December 2018 - April 2019
  • Apr1

    The End to a Wonderful Trip

    April 1 in Portugal ⋅ ⛅ 16 °C

    We came home from our three month trip, a week ago. The last few days in Lisbon were spent wandering around in the sunshine and thinking about all the wonderful things that we did during our time in this interesting country.

    Starting in the warmer Algarve area was a good idea and meeting up with Donna was a lot of fun. She is an experienced traveller so she was always easy to be with. Lagos and Tavira were very good cities to use as home bases for that southern part of the country.

    We really enjoyed the drive up the east part of Portugal with all of its castles and forts. We heard many stories of epic battles and romances of Romans, Moors, Goths and even the Knights Templar. We found that the people who lived close to the Spanish border were wonderful, warm and friendly.

    Evora, in the centre of Portugal was another very good home base. We met up once again with Donna in this university city and with our rental car were able to see many of the sights around this old city. Cork oaks grow in this area, marble is mined and Alentejo wine is renowned. We witnessed a car accident and were happy to find out that the man in the car was well enough to be released from the hospital.

    On we went to the incredible town of Monsanto, a village built into and around giant boulders where it was very cold and windy. It was one of the most amazing places that we have ever seen on our travels.

    North of Monsanto is a beautiful city called Castelo de Vide with its beautiful parks, castle and landscape. This is another place that we could stay in for an extended period of time. It is a peaceful and old fashioned town with a good infrastructure.

    Further north is the old city of Lamego, close to the Douro River and in a major grape growing area. We felt pretty good about ourselves when we climbed the almost 700 stairs up to the church, part of a route that pilgrims take once a year.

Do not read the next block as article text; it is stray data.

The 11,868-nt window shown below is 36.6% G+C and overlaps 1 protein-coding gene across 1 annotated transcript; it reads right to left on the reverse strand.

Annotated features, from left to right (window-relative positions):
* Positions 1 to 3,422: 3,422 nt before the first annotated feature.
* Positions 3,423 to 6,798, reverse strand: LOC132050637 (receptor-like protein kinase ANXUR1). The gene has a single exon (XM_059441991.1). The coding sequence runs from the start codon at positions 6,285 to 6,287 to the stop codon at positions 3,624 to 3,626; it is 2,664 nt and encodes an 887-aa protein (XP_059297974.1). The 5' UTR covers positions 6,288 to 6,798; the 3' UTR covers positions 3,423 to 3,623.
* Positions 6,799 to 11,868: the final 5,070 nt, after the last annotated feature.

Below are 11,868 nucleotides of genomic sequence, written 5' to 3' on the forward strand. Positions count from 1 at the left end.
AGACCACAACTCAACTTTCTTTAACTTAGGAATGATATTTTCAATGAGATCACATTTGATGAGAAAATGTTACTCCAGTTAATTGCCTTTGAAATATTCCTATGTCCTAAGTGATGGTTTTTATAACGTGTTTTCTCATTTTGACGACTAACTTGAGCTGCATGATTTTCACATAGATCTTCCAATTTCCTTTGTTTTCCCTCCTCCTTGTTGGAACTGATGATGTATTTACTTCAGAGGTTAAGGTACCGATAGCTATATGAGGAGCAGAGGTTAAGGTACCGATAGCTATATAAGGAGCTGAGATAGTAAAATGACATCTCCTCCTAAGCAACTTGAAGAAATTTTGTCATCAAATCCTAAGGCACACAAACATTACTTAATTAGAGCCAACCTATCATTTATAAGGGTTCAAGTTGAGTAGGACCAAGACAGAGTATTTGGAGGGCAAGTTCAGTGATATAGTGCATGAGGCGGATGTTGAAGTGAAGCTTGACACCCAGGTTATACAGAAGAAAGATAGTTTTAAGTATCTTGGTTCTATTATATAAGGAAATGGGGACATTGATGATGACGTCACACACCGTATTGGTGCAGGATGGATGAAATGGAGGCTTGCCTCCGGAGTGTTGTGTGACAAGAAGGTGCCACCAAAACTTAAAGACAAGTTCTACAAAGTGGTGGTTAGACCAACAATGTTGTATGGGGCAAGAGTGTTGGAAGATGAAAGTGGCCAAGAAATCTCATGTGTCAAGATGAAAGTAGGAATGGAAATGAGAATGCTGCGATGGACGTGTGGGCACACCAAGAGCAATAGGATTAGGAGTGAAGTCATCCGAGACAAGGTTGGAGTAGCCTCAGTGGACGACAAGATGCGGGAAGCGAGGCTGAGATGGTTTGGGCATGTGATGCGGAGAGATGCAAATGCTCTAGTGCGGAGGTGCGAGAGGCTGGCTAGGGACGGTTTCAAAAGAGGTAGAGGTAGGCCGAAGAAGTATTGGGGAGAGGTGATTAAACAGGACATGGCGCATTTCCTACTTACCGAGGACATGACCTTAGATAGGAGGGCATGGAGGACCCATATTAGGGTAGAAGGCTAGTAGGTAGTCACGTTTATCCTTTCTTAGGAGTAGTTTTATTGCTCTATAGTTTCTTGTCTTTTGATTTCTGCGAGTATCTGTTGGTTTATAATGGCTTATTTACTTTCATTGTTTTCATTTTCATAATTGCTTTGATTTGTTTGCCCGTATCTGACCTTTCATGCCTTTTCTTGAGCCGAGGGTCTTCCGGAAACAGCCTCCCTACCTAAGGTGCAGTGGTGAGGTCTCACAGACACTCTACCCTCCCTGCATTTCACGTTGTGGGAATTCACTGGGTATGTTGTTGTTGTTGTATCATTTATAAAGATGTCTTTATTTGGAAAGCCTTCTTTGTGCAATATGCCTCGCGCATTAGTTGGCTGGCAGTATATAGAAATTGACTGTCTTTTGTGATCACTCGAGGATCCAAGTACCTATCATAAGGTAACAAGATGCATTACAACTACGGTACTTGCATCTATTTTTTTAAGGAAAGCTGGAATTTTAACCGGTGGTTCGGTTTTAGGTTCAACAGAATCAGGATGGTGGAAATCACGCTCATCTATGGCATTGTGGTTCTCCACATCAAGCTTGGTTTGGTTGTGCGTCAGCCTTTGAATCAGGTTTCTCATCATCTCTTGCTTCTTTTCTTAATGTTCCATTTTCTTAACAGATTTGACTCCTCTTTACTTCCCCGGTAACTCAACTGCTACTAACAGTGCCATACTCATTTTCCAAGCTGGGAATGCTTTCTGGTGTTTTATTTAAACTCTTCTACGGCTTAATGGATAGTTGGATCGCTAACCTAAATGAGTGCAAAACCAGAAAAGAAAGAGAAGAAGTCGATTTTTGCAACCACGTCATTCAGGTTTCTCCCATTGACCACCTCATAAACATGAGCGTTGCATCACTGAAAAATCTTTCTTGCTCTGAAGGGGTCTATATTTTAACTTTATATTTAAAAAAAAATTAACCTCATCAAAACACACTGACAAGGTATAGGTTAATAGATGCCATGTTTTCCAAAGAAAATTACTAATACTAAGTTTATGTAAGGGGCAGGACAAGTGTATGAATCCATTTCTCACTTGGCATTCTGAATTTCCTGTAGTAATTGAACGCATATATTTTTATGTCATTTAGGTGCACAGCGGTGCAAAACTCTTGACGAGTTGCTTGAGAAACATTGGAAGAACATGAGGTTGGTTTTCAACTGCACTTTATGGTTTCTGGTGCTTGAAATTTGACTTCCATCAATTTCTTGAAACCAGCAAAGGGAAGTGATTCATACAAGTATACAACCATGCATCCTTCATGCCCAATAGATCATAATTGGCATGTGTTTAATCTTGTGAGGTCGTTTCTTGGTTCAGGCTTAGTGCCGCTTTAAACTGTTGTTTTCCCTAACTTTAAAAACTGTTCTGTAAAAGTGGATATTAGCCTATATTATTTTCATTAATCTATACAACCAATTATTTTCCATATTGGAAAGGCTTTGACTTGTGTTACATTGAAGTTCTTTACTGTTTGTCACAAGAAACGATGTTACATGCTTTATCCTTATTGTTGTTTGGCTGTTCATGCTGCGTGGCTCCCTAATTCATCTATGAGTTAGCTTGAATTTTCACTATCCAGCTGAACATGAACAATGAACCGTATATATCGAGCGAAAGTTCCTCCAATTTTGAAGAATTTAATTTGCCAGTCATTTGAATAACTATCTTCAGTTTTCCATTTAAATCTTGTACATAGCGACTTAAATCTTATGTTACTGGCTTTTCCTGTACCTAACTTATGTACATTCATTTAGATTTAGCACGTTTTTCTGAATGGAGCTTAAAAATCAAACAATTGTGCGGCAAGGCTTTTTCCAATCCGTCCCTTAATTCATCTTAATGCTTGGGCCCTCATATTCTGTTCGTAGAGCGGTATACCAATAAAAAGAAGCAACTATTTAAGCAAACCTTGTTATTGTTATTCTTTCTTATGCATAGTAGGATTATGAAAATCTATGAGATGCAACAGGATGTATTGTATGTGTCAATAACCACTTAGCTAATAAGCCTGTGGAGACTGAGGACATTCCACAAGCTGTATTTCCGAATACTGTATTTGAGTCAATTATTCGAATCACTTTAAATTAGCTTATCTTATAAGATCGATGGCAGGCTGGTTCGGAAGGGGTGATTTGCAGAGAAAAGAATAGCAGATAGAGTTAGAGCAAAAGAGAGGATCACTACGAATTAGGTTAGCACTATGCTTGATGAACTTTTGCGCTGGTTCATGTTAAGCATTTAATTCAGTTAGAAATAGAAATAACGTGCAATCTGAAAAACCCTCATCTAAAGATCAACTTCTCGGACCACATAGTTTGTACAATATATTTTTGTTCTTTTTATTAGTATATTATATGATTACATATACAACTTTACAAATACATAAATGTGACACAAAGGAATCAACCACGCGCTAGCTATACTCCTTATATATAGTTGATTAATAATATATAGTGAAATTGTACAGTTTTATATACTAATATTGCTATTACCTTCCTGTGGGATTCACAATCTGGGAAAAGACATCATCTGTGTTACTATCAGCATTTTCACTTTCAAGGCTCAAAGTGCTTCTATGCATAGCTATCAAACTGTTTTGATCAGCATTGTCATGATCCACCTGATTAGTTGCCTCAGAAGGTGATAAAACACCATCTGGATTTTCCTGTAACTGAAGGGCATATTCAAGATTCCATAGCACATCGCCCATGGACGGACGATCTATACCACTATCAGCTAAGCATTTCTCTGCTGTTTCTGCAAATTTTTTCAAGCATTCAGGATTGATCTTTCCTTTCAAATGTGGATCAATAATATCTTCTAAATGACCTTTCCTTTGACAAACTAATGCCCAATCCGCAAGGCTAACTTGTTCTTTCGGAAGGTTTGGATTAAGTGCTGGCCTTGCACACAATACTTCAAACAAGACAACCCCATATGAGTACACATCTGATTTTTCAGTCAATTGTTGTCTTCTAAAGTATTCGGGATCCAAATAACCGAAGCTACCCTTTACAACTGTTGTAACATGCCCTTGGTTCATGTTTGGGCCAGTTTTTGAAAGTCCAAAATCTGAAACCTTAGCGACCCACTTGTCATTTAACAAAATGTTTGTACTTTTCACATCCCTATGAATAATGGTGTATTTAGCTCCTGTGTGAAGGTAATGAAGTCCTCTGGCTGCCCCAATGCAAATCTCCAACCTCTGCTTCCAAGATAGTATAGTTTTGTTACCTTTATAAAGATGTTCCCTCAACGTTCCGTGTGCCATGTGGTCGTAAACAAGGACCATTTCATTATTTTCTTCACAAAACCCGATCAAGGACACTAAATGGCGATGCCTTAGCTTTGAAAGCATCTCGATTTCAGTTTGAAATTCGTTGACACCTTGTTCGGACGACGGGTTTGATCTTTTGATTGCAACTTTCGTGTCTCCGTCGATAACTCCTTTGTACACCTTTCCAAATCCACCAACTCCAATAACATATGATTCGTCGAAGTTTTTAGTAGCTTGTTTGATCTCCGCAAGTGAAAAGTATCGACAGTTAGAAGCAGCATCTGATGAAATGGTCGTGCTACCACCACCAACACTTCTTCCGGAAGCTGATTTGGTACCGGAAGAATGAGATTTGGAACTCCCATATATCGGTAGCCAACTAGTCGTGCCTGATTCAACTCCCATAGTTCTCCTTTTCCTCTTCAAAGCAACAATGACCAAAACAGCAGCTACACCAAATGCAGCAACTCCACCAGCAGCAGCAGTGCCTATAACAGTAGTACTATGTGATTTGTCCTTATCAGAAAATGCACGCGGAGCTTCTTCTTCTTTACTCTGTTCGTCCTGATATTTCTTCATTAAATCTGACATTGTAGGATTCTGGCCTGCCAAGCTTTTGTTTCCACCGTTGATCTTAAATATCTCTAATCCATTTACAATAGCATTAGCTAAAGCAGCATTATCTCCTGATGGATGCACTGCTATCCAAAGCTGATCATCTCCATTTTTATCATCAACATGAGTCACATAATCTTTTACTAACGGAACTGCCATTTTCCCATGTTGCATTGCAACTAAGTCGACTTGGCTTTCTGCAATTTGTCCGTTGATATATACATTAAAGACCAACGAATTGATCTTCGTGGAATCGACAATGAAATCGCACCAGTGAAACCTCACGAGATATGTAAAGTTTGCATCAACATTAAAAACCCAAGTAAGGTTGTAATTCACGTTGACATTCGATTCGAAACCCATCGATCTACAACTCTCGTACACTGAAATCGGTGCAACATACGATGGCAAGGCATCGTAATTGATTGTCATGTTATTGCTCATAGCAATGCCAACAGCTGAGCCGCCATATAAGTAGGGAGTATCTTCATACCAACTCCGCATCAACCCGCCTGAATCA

In Porto, we gave up our rental car and met up with Vaughan, an long-time friend of ours. Porto is perfect to use as a home base for the northwestern part of Portugal. There is just so much to see and do and it has a nice vibe for a big city. The bookstore that inspired the Harry Potter books was a treat to visit. One day, the three of us took the train and went to the ancient city of Guimaraes with its 10th Century castle.

    We parted company with Vaughan and went by train to several cities on the west side of Portugal. We stayed a few days in Aveiro, the Venice of Portugal, then on to Coimbra, a vibrant university city, and finally Sintra, where we stayed in a great BnB owned by a British couple. A traveller could spend a month and not see everything there is to see in this part of Portugal!

    We stayed in the centre of Lisbon for a couple of nights before flying to the island of Madeira, off the coast of Morocco. What hikes we were able to take. Driving a car here was somewhat challenging due to the mountainous nature of the island but all in all it was quite the adventure for us. Lovely!

    Flying to the island of Sao Miguel in the Azores only took a couple of hours and we were in a new world. We had been looking forward to this part of our trip as our daughters and their families were joining us for the March Break - 9 adults and 3 children. What fun we had! ‘Carrot soup’ hot springs, mountains, green valleys and a great holiday house right on the ocean. The time with them went quickly but it was awesome.

    We originally had planned to visit three more of the nine islands in the Azores but finally decided that we wanted to stay on Sao Miguel longer. It is a beautiful place. Once again we found a perfect BnB in the centre of the island, called Quinta Dos Bravos. Since we had a rental car, we could go to a different part of the island ever day. We loved it!

    The three months were quickly coming to an end. We flew back to Lisbon where we stayed for 5 nights and did a lot of up and down walking. There are many places to see including the old city of Belem with its fantastic Royal Coach Museum and Pasteis de Natas bakery. It was definitely Spring in Lisbon and we enjoyed our walks in the sun, under the blue skies.